I was surprised to learn that the current take on Yellowstone describes it as right-wing -- that people claim the show espouses right-wing beliefs and values.
Taylor Sheridan, the show's creator, disagrees. So do I.
And I wrote this, below, before I read Sheridan's response.
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I frankly don't understand how this show can be seen as representing so-called red-state values. It makes me wonder if the folks writing these pieces have actually seen the show. Could it be they've seen the cast and the setting, and read a few bullet points, and assumed they know the show? It wouldn't be the first time that cultural critics have made that mistake, and unfortunately right-wingers aren't the only ones guilty of it.
Yellowstone, at bottom, is about land. Who owns the land, how did they come to own it? Is their claim to the land legitimate -- is it based on economic right, or settler's laws, or stewardship? How will the land be used -- for profit, for preservation, for community?
Indigenous issues are front and centre, and the portrayal of Native issues is not only sympathetic, but nuanced, complex, and seemingly authentic. How can a show that highlights and sympathizes with Native American issues be said to be (politically) conservative?
Women's perspectives are always present in Yellowstone, including those of Native women. The women of Yellowstone are fully realized people. They're not: window-dressing, or only reacting to men, or stereotyped, or stock characters.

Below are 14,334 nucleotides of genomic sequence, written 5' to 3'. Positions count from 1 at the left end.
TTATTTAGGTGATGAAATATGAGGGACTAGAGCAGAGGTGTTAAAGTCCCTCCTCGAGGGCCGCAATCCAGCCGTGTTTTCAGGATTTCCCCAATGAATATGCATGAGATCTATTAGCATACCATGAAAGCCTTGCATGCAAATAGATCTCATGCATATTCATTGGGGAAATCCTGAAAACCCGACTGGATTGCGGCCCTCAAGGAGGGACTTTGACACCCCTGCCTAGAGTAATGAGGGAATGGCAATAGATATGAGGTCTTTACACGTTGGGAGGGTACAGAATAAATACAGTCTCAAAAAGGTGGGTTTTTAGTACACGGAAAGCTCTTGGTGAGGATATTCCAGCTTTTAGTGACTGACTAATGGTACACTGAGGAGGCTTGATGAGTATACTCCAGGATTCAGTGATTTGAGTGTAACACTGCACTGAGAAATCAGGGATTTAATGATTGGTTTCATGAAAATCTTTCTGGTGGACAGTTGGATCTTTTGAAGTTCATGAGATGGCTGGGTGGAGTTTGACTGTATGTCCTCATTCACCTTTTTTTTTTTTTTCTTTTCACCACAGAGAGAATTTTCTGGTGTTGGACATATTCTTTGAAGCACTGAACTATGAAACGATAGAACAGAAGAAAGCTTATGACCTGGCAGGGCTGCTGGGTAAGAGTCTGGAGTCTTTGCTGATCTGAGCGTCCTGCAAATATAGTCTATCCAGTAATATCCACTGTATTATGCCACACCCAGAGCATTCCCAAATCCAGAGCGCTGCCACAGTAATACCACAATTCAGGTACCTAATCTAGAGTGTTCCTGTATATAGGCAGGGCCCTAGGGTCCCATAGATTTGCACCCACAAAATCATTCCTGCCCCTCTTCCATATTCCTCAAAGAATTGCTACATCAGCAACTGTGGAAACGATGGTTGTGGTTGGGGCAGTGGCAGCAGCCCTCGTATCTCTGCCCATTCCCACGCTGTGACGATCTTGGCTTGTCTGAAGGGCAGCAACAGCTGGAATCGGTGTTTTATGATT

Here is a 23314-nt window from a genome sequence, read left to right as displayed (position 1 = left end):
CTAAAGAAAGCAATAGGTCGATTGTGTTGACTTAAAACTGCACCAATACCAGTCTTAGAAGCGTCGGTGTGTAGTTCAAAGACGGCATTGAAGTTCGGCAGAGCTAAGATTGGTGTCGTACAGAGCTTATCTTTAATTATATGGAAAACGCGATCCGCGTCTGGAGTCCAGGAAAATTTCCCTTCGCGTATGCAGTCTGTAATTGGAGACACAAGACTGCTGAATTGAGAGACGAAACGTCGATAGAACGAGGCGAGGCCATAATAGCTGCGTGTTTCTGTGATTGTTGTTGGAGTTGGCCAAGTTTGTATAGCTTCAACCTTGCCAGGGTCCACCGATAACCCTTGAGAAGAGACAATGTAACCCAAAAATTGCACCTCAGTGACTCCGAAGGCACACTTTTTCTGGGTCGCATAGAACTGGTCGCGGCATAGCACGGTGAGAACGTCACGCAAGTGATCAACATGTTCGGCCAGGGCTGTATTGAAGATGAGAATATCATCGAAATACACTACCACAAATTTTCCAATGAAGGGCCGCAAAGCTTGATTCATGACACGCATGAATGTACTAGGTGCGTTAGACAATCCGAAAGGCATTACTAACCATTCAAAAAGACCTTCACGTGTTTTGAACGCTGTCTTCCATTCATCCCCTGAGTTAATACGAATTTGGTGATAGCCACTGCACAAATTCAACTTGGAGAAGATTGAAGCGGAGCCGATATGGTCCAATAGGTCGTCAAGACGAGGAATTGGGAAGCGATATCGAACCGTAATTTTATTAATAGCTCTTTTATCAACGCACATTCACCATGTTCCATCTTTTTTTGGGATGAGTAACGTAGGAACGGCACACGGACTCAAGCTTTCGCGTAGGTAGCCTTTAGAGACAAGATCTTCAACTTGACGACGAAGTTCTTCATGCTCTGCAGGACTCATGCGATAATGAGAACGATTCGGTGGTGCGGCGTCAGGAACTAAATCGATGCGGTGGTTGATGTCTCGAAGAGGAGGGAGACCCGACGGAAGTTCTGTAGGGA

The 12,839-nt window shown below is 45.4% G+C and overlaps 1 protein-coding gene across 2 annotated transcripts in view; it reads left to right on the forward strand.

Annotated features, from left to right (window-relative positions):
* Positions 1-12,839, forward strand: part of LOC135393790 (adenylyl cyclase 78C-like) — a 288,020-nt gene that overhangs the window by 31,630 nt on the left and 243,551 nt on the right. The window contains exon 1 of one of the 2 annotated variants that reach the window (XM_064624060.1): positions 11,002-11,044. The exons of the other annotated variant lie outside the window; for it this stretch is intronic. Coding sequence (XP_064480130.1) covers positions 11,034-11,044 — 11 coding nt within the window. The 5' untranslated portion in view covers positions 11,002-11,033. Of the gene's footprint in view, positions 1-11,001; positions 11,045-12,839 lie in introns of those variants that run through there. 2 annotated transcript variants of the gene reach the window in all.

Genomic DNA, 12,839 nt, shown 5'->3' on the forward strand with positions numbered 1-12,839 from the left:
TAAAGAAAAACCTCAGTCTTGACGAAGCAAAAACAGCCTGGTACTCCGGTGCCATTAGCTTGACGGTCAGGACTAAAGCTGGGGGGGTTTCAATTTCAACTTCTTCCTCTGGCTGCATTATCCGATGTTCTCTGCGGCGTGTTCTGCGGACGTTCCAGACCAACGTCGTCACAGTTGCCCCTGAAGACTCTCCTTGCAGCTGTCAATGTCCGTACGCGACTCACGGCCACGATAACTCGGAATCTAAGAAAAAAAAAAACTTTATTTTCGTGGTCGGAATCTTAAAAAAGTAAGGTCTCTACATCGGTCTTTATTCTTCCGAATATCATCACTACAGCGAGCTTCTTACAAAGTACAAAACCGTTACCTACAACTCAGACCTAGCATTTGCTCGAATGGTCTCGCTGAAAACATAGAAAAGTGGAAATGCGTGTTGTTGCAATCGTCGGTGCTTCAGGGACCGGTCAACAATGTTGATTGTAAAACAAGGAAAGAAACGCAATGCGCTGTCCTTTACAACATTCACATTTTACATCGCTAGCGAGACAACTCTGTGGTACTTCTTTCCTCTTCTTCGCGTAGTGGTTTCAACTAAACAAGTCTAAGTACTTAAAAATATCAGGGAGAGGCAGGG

Yellowstone is also about trauma, and how trauma plays out in the lives of individuals, families, and entire communities. This is also a progressive take on the human condition.
And most importantly, Yellowstone is anti-capitalist. The root cause of every trauma is profit. The bad guys are the ones who care only about the bottom line, stock dividends, wringing profit out of every acre. Cowboys and ranchers have conflict with the Rez and with the tribal police, but (in this show) they are both coming from a place of honesty and love. The developers are coming from Wall Street.
Like all quality series, Yellowstone is complex and multi-layered: family saga, romances, coming-of-age, culture clashes, history, and politics are all rolled together. Every hero is also an anti-hero; no one (except perhaps the land developers) is purely good or evil. All these parts play out against a backdrop of gorgeous scenery, with the pace and violence of an action-adventure movie. Yellowstone is very violent, sometimes a little over-the-top, so if that's not your thing, don't even try it.
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I wrote this post before reading this interview with Taylor Sheridan in The Atlantic, so I'm pleased to see the show's creator confirm my point of view. I'm also a big fan of the modern western genre, so it was great to read Sheridan credit The Unforgiven, the movie that began the new, progressive re-imagining of the western.